The Marion Lane Trilogy by T. A. Willberg (book review)
GENRE: Adult Historical Mystery
LENGTH: 935 pages (over 3 books)
Marion Lane is an apprentice for Miss Brickett’s, an agency of secret investigators located in underground London. While completing her apprenticeship, Marion finds herself at the heart of dangerous missions.
Marion is the main character, but other prominent characters include her best friend Bill Hobb, her love interest Kenny Hugo, her father figure Frank, and her boss Nancy Brickett.
I liked how Marion is an independent, career driven woman in a time when that wasn’t nearly as common as today. Bill is a genuinely good guy and loyal friend. It’s not often you get to see a male-female friendship pairing that remains platonic throughout the series and while these two had a wholesome friendship I’m glad it didn’t turn romantic. As for Marion’s actual love interest, Kenny is a police detective from America. They don’t really get together until the end of the second book but I wasn’t a fan of them together. Their romance just feels a little flat and Kenny initially describes his feelings for her as like a sister which is cringey given where they end up.
Frank is a character I had pretty mixed feelings about. I do believe he loves Marion like a daughter and trusts her implicitly. HOWEVER, for someone who promised her mom he’d protect her this man throws her into all kinds of dangerous scenarios.
Finally, there’s Nancy. I would love if Willberg does a spin off series following Nancy as she develops the agency because we’re introduced to it as this massive operation started by just this single woman. Also, she’s so cold on the surface but she shows moments where that façade cracks just a little and I want a peek inside her thought process.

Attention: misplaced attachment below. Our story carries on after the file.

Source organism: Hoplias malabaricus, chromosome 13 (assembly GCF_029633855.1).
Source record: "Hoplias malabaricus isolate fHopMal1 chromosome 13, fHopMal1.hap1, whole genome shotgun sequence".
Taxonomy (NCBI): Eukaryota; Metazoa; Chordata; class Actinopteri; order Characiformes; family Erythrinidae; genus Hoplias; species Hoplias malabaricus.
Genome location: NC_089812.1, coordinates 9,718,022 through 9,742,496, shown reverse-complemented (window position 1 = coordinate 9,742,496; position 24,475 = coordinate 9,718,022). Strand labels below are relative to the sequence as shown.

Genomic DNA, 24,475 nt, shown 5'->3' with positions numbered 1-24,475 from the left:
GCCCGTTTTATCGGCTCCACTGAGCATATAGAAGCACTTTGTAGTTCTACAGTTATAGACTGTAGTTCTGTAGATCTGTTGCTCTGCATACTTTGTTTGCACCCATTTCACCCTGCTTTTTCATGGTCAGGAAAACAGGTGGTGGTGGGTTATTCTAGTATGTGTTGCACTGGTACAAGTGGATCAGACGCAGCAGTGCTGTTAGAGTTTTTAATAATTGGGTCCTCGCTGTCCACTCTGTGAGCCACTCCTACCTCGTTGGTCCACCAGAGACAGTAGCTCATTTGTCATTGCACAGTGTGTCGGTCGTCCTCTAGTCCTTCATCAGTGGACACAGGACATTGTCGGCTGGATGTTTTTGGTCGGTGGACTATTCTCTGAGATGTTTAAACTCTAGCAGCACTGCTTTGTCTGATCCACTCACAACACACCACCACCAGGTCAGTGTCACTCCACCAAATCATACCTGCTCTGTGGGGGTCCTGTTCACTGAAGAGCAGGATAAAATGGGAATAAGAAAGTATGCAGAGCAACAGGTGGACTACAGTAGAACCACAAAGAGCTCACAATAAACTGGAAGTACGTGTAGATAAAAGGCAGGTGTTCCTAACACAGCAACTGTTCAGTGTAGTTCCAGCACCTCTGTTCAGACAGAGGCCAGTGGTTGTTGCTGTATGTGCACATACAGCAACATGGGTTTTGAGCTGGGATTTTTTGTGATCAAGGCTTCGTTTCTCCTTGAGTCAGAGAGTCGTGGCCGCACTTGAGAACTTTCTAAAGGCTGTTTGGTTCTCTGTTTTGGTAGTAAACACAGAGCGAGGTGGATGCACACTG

The first book (Marion Lane and the Midnight Murder) is about a locked room mystery where a Miss Brickett’s employee is slain. The second book (Marion Lane and the Deadly Rose) is about a serial killer known as the Florist and simmering drama and tension between Miss Brickett’s employees. The final book (Marion Lane and the Raven’s Revenge) is about a mysterious figure known as the Raven who has a connection to Marion’s late mother.
This series is what I refer to as genre bending. It’s a series that takes place in the late 50s and 1960 and real life historical events have an impact on the plot (thus it’s historical fiction). Each novel solves a mystery about a killer (so it’s also a murder mystery series). It’s also got just a touch of magical realism elements too. I think it takes a talented author to balance multiple genres and even more so in one book. I also think it has great potential to appeal to a wider audience. I rarely read historical fiction, for instance, but my most read genre is mystery. It was the mystery plots that drew me in but for you it may be the historical aspects or the setting and cool gadgets that don’t exist even in our modern day society. Cross genre books feature something for everyone!
The best part of this series is Miss Brickett’s itself. In mystery books, I’m drawn to settings such as old mansions that are filled with secret corridors and rooms to discover. Miss Brickett’s is a labyrinth with some parts (the library, bar and common room) feeling cozy, others feeling industrial (the gadgetry and filing departments), and creepy and claustrophobic in still others (beyond the border and the holding chambers). Marion thinks of Miss Brickett’s as being sort of magical and it really does feel like stepping through a portal with the London above and the agency below being worlds apart.
The biggest missed opportunity in this series is delving more into the dark secrets of Miss Brickett’s. We learn that this seemingly altruistic agency does some pretty shady things that even most employees aren’t aware of. A lot of it comes to light in the second book and I question why it doesn’t cause more than a moment of doubt for Marion. She can love her job and her coworkers, but she mostly ignores the agency’s seedy underbelly when her addressing it more could have made for some really enticing plots.
The concept of this series is really unique and it's executed well. Like I said above, Miss Brickett's itself is the best part of the entire series. Without the investigation agency I don't think this series would have been nearly as interesting because, while likable, the characters didn't entirely capture me. Now that this series is finished, I'll be interested to see what Willberg writes next.